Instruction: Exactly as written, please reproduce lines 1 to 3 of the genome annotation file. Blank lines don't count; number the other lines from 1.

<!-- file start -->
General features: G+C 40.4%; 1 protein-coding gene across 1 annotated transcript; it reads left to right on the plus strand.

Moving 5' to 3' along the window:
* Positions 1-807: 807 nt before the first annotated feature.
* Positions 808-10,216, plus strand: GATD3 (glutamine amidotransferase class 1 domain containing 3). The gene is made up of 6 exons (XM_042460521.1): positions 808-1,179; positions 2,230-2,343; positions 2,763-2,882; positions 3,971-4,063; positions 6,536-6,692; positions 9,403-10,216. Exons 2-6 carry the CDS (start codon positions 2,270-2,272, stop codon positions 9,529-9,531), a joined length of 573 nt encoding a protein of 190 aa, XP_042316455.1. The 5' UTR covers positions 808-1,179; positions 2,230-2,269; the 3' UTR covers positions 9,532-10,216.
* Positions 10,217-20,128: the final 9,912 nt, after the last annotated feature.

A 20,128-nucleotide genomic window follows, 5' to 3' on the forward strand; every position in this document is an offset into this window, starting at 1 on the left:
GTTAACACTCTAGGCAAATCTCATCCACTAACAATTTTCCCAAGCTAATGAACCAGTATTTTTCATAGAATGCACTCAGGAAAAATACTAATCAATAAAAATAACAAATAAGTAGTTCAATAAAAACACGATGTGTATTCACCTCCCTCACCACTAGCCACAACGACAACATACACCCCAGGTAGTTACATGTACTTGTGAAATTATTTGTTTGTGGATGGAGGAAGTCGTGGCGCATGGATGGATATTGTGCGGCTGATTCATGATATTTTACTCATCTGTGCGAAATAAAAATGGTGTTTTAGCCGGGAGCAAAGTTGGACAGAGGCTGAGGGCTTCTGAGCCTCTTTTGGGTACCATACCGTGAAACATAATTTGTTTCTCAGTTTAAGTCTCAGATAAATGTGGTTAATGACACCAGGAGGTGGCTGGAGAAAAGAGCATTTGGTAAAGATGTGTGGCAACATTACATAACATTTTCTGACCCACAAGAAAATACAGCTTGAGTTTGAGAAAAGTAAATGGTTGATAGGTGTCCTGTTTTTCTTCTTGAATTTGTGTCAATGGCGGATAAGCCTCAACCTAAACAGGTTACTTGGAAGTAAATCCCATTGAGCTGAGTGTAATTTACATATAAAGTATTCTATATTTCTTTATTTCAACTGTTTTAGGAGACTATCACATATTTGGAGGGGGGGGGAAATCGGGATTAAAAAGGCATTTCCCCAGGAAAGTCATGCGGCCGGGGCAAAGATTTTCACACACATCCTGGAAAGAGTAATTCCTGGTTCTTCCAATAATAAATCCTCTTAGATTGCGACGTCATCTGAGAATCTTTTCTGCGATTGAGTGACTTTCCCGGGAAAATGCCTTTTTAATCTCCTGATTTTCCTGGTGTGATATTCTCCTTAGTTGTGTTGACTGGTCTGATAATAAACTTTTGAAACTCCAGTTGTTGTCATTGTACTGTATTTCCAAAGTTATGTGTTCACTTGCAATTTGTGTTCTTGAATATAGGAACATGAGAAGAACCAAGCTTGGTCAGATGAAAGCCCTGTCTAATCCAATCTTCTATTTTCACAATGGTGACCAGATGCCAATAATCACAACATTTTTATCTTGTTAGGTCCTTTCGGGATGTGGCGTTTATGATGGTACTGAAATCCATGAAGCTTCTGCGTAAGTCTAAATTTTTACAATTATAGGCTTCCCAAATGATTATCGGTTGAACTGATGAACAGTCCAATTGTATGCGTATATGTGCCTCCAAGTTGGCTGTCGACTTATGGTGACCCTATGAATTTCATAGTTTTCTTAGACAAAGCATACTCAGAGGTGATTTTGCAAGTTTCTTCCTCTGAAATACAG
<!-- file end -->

General features: G+C 40.4%; 1 protein-coding gene across 1 annotated transcript; it reads left to right on the plus strand.

Moving 5' to 3' along the window:
* Positions 1-807: 807 nt before the first annotated feature.